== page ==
What happened?

(34 Posts)
Nunyabiz Wed 30-Apr-14 20:07:48

Sorry this is going to be a bit of a drip feed as I need to figure out what happened in my last labour, and am including all the information in case anything is relevant. Will also try not to add to much emotion and stay as factual as I can. I have sent away for my medical notes but they were sent to wrong address and now they are having trouble tracking them confused I'm due with DD2 imminently so want to run this by hopefully someone who is clued up about this (a MW?) and can avoid it or similar happening again.
Also please if you are nervous about birth and trying to avoid horror stories this is not the thread for you.

So 3 years ago at 40 weeks + 4 days I went into labour with DD1. Normal healthy pregnancy, nothing out of the ordinary. Due to this I opted to give birth at a midwife lead birthing unit.
At 1.37am my waters broke. No prior contractions/Braxton hicks/tightenings nothing.
After my waters broke I had my first INTENSE contraction. They were regular and lasted a long time so all was going well and progressing perfectly. Text book.
I stayed at home and laboured in the bath until 5am. I then asked DH to drive me to the MW unit.
On arrival the midwife checked and I was only 2-3cm dilated. She helped 'break my waters' a bit more (just released some pressure).
We drove home.
I got back in the bath and laboured a further 2 hours.
At 7am I told DH I wouldn't be able to move if we did not make the journey again.
On arrival I was pleased to hear I was 5-6cm and would be able to move onto the birthing suite.
The MW immediately filled the tub and I laboured about another hour in the bath. I was offered gas and air but I didn't like it.
By about 8.30/9am i was 10cm and felt the urge to push.
At this point my contractions died off a bit. Her head was crowning but I couldn't push her out because the contractions weren't strong enough. I was advised to get out if the pool. I knelt over a ottoman style couch thing and continued to push... And push...and push. The MW I had in the room called in another midwife to assist her. At around 10.30am her head came out! Finally! I was told just a couple more pushes, but nothing happened. 5, 6, 7... It felt like eternity. The midwife flipped my on my back and reached in and hooked under her shoulders and pulled her out. She was born at 11.07am the same day weight 4.7kg (10lbs 4oz).

I held her for a brief moment before they took her. The MW said I was bleeding a lot and she was giving me a synto shot to expel the placenta.
They waited a few moments and the placenta wasn't dislodging so they said they would try another shot of synto (I was in agony at this point- far far worse than normal contractions).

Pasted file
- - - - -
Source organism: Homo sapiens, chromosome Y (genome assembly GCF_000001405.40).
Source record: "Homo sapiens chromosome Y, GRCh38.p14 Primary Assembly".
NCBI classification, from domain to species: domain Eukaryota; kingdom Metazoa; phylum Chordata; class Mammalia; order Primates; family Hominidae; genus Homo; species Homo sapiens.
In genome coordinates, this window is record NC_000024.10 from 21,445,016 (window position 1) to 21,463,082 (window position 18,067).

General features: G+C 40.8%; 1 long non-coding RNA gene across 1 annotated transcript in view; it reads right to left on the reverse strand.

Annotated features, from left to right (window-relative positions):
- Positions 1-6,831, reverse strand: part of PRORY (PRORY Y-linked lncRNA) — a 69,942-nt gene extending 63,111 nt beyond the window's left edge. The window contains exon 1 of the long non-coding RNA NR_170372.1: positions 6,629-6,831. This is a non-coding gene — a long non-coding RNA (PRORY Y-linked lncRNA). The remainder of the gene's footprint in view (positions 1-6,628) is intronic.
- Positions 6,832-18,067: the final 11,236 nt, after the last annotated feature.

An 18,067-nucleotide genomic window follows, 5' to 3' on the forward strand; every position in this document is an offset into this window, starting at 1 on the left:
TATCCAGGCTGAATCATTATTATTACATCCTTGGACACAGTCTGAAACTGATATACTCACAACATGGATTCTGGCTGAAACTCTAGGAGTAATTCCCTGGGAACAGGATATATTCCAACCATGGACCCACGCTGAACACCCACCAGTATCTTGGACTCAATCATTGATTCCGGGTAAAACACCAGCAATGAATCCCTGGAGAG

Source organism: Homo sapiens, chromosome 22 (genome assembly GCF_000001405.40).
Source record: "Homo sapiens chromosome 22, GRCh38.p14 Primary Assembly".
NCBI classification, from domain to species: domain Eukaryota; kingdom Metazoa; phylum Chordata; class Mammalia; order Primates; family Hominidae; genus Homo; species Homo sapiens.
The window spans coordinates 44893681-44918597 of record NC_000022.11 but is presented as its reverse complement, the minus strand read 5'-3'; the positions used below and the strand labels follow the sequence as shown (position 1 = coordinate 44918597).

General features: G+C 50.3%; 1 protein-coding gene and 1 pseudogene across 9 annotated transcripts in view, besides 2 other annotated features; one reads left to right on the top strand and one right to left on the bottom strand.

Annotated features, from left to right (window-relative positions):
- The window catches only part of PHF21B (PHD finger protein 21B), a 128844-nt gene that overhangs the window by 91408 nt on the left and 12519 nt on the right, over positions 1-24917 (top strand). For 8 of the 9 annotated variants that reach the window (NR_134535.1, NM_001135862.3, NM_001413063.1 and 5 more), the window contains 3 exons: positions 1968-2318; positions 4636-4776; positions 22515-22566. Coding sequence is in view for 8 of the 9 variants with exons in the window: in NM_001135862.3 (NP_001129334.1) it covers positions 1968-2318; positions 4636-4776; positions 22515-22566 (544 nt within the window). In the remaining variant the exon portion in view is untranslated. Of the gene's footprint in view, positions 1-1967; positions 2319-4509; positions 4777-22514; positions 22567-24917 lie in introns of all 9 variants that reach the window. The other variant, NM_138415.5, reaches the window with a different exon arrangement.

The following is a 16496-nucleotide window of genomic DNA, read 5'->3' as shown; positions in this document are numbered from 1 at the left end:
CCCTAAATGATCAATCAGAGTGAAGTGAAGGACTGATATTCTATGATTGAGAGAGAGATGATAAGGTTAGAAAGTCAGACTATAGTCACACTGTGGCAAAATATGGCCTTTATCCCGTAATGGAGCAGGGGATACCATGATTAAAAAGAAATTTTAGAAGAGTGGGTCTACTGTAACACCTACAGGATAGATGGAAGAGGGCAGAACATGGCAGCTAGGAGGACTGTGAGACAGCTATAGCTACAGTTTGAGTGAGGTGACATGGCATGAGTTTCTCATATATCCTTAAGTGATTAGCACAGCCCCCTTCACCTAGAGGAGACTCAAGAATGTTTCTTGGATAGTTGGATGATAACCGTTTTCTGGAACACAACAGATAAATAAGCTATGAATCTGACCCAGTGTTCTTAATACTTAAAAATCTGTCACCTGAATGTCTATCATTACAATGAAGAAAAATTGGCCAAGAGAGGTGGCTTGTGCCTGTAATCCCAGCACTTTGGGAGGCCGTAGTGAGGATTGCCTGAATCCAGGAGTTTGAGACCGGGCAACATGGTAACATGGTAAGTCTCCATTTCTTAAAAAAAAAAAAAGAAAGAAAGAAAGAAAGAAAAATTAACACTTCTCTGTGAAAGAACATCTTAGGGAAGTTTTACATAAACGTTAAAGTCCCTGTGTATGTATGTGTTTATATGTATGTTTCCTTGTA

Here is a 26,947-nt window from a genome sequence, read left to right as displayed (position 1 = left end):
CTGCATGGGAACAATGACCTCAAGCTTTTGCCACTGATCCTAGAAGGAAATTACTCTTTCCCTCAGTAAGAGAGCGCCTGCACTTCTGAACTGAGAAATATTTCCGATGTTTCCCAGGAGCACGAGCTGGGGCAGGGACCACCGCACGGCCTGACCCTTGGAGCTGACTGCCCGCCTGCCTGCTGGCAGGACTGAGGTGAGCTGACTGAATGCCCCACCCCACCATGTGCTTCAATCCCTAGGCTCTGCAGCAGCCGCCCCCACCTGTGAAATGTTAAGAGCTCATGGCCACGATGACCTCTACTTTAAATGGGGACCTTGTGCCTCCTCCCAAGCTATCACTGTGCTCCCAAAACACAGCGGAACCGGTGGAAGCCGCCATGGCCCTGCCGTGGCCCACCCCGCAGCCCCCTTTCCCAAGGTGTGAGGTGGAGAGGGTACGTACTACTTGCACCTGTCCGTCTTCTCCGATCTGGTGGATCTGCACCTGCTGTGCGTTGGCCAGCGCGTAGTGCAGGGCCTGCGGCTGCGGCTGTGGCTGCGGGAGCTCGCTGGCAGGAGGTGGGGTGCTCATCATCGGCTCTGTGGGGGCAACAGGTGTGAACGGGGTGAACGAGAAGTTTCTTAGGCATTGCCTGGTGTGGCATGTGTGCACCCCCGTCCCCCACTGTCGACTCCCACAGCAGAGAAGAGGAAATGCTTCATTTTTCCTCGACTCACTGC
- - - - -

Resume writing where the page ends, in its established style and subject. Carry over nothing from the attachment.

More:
The second MW said she would going to give the chord a 'little tug' to see if it would dislodge the placenta.
It didn't.
The chord snapped.
The placenta was still lodged inside.
The room filled with people very quickly.
They told me that I needed to go to theatre but there was no anaesthetist available.
They were going to attempt to manually remove it.
Attempt 1.
Attempt 2.
Attempt 3 and ANOTHER shot of synto.
I was taken upstairs to 'wait' until I could go to theatre.
Meanwhile I had more new people attempting manual removal. They actually had their hands up me - up to elbows, reeding around.
I was screaming in pain and DH told them to leave me alone now.
Finally at around 12.30 i was taken to theatre. They forced the gas and air on my fave even when I told them I didn't want it. They gave me pathadine (sp?) and an immobile epidural.
The surgeon removed the placenta in tact.
He commented in the size.

So when I went through this with my new MW she told me it wasn't a retained placenta.

Can someone please explain to me what it was then???

Thanks if you got this far!

Spinaroo Wed 30-Apr-14 20:11:48

Well I think she is just being medically correct. i think a retained placenta usually refers to part of the placenta which has broken off and remained- leading to profuse bleeding. In your case, it was intact- although the cord had broken. Sounds horrific, sorry you had to go through that.

Nunyabiz Wed 30-Apr-14 20:12:48

Thanks- I think what i want to know is why? Why wouldn't it come out?

Spinaroo Wed 30-Apr-14 20:17:04

Sorry, am not a midwife. Hopefully someone knowledgeable will be along soon. Hope you have an easier time this time round.

Did they ask you to push at all? When I had dd the midwife was gently pulling on the cord and it snapped. She got me on the birthing stool and told me I had to push it out. Which I did. I don't know if the fact that you were bleeding and had the synto injection made a difference though. I didn't have the injection so was waiting for the placenta to come out by itself.

Nunyabiz Wed 30-Apr-14 20:20:50

Thanks spinaroo. Me too! I am attempting a water birth again so just want to be as clued up as possible. Another big baby unfortunately (well- healthy is the aim but obviously giant children aren't much fun to push out) but hopefully this will be a bit of a healing birth. Sorry for all the typos btw! Was distracted trying to get DD to eat her dinner confused